- Safe operating practices including visual search, night driving and extreme driving conditions.
- Advanced operating practices including hazard perception, skid control/recovery and other emergencies, and railroad-highway grade crossings.
- Vehicle systems and reporting malfunctions including identifying and diagnosis of malfunctions, maintenance and roadside inspections.
- Non-driving activities including handling and documenting cargo, hours of service and post-crash procedures.
For Class A CDL trainees, there are 30 total specific theory topics that must be addressed, while a Class B requires 29 theory topics to be studied. Instructors must complete an assessment of each unit of instruction to determine proficiency. Students must achieve a minimum score of 80 to receive credit.
Getting behind the wheel
The ELDT rule requires both theory and behind-the-wheel instruction. Instructors must hold the appropriate class of CDL for at least two years and have either two years of experience driving or two years of behind-the-wheel commercial vehicle instructor experience.
What the ELDT doesn’t mandate, however, is a minimum number of hours behind the wheel, instead deferring to the instructor to determine when the student is sufficiently prepared. DeLorenzo explained that the ELDT rule was “built around performance standards” to provide flexibility to the training provider.
“As with any federal regulation, it is a minimum standard, but in this case, it is also a performance standard,” DeLorenzo said. “We wanted to ensure the instructor has the ability to [train] the hours needed to meet that minimum performance standard. You can always go above the federal standard.”
When teaching the behind-the-wheel curriculum for both Class A and B CDLs, instruction must be completed in a vehicle of the same group or type the driver trainee intends to use for the CDL skills test, Kufahl said. Additionally, the instructor must engage in active two-way communication with driver trainees during all active behind-the-wheel public road training sessions.
Behind-the-wheel instruction includes:
- Range instruction on seven topics (six for a Class B CDL) including vehicle inspection, backing and coupling/uncoupling for Class A CDLs.
- Public road instruction on 12 topics including visual search, speed and space management, and safe driver behavior.
- Demonstrated proficiency with each required maneuver successfully repeated several times until proficiency is achieved as determined by the instructor’s assessment of the performance of required elements and professional judgment.
For the first time, the ELDT is requiring those seeking passenger, school bus or hazardous materials endorsement to complete the formal training.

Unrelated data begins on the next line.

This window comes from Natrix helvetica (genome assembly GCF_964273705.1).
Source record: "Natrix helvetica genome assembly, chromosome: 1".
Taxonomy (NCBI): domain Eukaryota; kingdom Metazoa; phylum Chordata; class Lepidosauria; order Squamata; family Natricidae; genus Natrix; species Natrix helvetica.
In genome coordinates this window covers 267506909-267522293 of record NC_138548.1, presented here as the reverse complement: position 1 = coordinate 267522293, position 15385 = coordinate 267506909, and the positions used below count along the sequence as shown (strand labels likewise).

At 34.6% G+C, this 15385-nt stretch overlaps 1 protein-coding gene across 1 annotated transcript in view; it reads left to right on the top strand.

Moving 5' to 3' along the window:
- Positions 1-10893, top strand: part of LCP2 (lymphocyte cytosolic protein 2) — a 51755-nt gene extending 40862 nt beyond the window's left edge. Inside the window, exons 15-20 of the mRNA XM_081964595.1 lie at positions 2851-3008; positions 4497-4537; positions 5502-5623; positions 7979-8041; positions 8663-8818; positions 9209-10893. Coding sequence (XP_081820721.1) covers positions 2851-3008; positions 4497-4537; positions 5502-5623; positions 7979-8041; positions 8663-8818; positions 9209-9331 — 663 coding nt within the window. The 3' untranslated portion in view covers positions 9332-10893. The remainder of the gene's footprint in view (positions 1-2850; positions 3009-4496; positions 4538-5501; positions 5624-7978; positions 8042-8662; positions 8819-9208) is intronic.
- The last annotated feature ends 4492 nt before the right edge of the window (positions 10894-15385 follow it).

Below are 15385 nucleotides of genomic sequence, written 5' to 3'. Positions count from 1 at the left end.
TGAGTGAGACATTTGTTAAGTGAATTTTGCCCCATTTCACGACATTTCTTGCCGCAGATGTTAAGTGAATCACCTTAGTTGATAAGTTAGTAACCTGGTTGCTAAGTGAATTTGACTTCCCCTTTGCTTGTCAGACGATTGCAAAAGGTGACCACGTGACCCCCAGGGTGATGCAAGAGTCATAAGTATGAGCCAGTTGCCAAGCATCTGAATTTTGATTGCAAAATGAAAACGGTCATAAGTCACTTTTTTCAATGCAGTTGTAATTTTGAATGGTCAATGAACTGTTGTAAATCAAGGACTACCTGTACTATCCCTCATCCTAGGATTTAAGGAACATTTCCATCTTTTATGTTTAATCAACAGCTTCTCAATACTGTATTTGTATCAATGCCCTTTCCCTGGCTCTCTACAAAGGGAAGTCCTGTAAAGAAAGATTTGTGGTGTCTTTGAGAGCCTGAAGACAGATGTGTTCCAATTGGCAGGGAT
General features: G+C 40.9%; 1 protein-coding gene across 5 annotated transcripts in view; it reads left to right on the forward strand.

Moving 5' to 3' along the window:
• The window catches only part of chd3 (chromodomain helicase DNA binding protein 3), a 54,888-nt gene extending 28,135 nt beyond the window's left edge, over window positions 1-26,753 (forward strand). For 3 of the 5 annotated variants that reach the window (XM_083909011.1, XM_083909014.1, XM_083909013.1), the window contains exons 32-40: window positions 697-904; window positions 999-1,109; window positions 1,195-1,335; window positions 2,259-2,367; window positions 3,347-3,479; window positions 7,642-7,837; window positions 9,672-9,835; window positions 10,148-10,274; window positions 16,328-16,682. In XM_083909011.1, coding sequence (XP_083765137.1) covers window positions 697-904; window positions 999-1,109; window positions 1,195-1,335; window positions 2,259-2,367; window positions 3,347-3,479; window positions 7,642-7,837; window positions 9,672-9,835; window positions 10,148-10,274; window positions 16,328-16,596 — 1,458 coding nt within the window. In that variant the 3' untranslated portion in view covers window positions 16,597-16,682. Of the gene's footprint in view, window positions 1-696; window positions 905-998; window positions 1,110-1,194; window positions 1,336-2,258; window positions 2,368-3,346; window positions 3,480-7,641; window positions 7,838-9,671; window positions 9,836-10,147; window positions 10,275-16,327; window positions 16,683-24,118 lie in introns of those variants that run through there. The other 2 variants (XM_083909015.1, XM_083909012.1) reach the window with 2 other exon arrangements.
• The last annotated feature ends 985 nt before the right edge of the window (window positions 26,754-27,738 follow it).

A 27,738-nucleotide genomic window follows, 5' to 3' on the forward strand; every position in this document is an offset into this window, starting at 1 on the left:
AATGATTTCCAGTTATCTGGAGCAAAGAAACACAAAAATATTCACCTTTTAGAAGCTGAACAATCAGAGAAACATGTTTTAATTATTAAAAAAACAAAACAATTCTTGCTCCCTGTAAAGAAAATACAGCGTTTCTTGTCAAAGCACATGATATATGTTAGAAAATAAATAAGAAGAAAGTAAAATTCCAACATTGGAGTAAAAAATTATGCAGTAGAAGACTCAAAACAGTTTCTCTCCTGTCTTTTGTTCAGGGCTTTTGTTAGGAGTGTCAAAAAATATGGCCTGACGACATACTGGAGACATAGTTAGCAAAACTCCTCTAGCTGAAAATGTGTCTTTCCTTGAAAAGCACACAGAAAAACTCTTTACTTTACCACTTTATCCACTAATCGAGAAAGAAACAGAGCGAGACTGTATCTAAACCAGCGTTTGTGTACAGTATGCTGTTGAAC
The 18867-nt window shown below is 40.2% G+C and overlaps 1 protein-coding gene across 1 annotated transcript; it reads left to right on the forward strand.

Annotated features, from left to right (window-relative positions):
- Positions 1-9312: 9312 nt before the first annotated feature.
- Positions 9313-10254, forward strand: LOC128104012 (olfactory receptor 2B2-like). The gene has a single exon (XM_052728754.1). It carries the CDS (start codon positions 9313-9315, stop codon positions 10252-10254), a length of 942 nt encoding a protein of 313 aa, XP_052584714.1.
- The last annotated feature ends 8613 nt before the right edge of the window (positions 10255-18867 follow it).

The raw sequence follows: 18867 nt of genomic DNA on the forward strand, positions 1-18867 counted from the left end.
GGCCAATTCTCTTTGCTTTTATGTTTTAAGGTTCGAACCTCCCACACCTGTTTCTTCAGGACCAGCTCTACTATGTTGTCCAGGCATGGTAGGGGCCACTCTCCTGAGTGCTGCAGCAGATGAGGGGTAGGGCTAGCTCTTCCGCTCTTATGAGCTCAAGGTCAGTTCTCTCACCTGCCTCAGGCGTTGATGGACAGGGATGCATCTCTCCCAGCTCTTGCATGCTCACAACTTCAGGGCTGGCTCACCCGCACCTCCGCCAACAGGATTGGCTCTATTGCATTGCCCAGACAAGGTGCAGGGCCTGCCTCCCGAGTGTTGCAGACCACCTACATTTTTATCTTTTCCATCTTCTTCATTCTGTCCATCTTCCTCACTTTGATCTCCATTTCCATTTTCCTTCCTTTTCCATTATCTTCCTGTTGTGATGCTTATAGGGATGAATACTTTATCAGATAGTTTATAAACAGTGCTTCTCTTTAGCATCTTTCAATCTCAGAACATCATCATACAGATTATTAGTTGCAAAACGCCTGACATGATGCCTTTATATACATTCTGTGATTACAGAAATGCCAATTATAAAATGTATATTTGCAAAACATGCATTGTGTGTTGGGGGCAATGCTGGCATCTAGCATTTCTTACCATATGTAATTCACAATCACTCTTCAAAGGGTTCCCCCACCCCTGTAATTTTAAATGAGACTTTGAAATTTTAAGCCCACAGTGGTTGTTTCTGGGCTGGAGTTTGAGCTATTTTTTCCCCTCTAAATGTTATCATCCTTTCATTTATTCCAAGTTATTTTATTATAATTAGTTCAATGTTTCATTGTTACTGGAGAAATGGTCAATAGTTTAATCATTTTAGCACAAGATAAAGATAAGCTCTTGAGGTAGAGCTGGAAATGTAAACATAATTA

Passenger endorsement requires training on 18 topics, including theory instruction on baggage and/or cargo management and passenger management and behind-the-wheel instruction on six topics including vehicle orientation.
School bus endorsement training covers 11 theory topics including danger zones and use of mirrors and school bus security and six behind-the-wheel topics including loading and unloading and emergency exit and evacuation.
For hazardous materials endorsements, 13 topics must be covered in theory instruction, including loading and unloading, emergency response procedures and routes and route planning.
The final piece of the new ELDT puzzle is record-keeping, and this is especially true for fleets that may run their own programs. The rule mandates training-related documentation be held for at least three years from the date each required record is generated or received. This includes:
- Driver-trainee documentation, including self-certifications of compliance and a copy of the CLP.
- Instructor qualification documentation, including a copy of the CDL.
- A copy of the registration submitted to the TPR.
- The lesson plans for theory and behind-the-wheel (range and public road) training curricula, as applicable.
Some states and/or federal agencies may prescribe a longer period of record retention, so fleets and training schools should be aware of and adhere to those requirements, Kufahl said.
For those concerned about varying levels of training across programs, DeLorenzo said if the training program is meeting the minimum standards as set forth in the rule, that shouldn’t be an issue.
“If we saw a pattern of poor performance coming from a school, then we would have to take a look [at its curriculum],” DeLorenzo said.
CVTA’s Wood said the rule is the right approach for the industry. “The quality of a truck driver will go up and that’s good,” he said.
February will be here soon and fleets that know they will be training new drivers need to start the preparation process now.
“For fleets that know they will need to train new drivers, it’s critical to prepare now by getting trainers ready to train according to the new ELDT requirements,” Kufahl said.